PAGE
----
Fortunately, Morningstar takes a broader view in their Landscape report. Their Global All Asset benchmark, copied below (Figure 3.) is composed of 55% global stocks, presumably distributed geographically by market cap; 35% global bonds, split evenly between US and international; and 10% commodities. Clearly the folks at Morningstar are trying to be more representative of the space, and their mix is certainly in the right ballpark. But it is also still rather arbitrary – how did they arrive at their weights? Have they weighted toward historical GTAA holdings? If so, is there any guarantee that historical holdings will be representative of future holdings? These are dynamic strategies after all. Do commodities deserve a 10% strategic weighting or is this informed by recency bias? In addition, the Morningstar benchmark is over 80% weighted to U.S. dollars. Does this represent a neutral currency policy?
It’s worth spending a moment on how we might judge the adequacy of a benchmark in general. At root, a well specified benchmark should be expected to meet the following criteria:
- It is passive;
- It is investible; and,
- It reflects the investing opportunity set of the manager.
Sharpe (1962) showed that in order for a portfolio to be truly ‘passive’, it must be structured such that it can accommodate all participants in the market at the same time. Axiomatically, a passive portfolio must be representative of the average investor portfolio, because this is the only portfolio that all participants can hold at once. For proof, let’s simplify the problem. Consider 20 marbles divided among 4 people: Jane with 3, Alex with 9, Stephen with 7 and Marco with 1. On average they hold 5 marbles (3 + 9 + 7 + 1 = 20 / 4 people = 5); it follows that the only configuration of marbles where each of the 4 people can hold the same ‘portfolio’ of marbles is if each person has 5 marbles. In markets, the neutral portfolio that represents the average positions of all market participants is the portfolio that holds each asset in proportion to its market capitalization. In other words, the market cap weighted portfolio.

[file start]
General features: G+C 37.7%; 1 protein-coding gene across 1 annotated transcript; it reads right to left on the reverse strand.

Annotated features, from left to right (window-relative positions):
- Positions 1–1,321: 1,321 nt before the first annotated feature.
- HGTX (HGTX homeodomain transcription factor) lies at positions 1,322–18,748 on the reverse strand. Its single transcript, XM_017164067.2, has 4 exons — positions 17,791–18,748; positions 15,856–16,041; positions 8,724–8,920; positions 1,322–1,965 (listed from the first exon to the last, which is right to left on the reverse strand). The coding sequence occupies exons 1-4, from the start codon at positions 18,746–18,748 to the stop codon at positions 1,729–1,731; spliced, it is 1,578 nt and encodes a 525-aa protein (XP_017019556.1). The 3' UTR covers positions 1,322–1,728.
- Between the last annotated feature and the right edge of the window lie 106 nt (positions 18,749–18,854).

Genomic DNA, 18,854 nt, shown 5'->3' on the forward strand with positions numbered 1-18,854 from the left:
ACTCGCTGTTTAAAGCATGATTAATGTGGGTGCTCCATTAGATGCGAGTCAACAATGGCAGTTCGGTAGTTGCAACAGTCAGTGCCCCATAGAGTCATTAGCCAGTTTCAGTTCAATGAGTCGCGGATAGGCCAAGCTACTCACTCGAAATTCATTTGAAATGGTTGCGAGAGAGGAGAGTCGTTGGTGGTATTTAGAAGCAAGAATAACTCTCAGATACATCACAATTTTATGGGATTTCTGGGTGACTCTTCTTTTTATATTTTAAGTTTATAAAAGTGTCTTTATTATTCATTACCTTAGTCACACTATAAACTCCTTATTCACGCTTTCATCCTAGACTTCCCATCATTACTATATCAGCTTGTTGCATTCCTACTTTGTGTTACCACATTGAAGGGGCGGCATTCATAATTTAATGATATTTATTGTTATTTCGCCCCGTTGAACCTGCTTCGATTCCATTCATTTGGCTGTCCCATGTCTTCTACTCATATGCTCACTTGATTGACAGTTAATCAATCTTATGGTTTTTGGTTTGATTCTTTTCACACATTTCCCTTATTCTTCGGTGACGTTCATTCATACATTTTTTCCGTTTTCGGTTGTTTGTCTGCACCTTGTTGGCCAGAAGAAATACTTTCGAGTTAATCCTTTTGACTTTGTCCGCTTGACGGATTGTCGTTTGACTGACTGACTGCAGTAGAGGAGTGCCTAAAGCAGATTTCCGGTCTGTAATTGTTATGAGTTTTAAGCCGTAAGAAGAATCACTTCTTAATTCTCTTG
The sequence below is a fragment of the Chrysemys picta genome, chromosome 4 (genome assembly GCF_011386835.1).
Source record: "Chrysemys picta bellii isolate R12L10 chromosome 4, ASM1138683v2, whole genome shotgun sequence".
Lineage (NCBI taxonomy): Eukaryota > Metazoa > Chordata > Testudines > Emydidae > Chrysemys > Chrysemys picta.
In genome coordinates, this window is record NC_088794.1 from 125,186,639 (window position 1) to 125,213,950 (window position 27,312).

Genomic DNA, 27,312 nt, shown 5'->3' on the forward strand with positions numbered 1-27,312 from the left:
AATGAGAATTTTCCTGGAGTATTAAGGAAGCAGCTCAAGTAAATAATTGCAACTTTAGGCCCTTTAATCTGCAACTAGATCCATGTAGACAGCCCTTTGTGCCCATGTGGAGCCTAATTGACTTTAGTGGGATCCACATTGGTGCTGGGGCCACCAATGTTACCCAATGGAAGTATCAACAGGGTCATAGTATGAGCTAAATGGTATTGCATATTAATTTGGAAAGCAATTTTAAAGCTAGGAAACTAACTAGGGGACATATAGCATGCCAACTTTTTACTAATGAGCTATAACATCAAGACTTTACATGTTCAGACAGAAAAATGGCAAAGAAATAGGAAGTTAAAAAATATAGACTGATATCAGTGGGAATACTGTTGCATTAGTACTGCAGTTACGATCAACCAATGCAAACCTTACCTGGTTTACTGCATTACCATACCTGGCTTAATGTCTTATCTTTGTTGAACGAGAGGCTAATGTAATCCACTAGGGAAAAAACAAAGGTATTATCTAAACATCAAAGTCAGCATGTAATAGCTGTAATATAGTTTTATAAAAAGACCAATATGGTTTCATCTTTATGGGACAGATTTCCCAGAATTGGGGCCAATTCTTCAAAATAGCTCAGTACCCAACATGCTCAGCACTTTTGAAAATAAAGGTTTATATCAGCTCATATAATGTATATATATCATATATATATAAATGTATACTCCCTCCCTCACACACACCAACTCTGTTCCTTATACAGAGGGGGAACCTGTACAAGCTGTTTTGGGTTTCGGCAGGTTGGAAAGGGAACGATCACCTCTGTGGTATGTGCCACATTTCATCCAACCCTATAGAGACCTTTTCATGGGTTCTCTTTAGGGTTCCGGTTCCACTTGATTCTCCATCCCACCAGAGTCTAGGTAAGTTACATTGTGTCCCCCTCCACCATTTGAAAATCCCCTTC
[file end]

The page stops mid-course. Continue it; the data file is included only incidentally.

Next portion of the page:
This is not a new concept; U.S. large cap equity managers are typically benchmarked against a market cap weighted index of large-cap U.S. stocks. U.S. Investment Grade bond managers are be benchmarked against a market cap weighted index of U.S. listed investment grade bonds. Cap weighted indexes are common and intuitive when they are constructed within a major asset class.
But the concept is also easily extended into a multi-asset class context. In this case we would expect a passive portfolio to hold all asset classes in proportion to their respective market capitalizations. Consider a simple example where the aggregate global market has a value of $100 trillion, where $50 trillion is stocks and $50 trillion is bonds. In this case, a passive investor would hold 50% of their portfolio in bonds and 50% in stocks. Every participant in the markets could hold this exact portfolio without changing the overall composition of the market, so it is the only passive, neutral portfolio.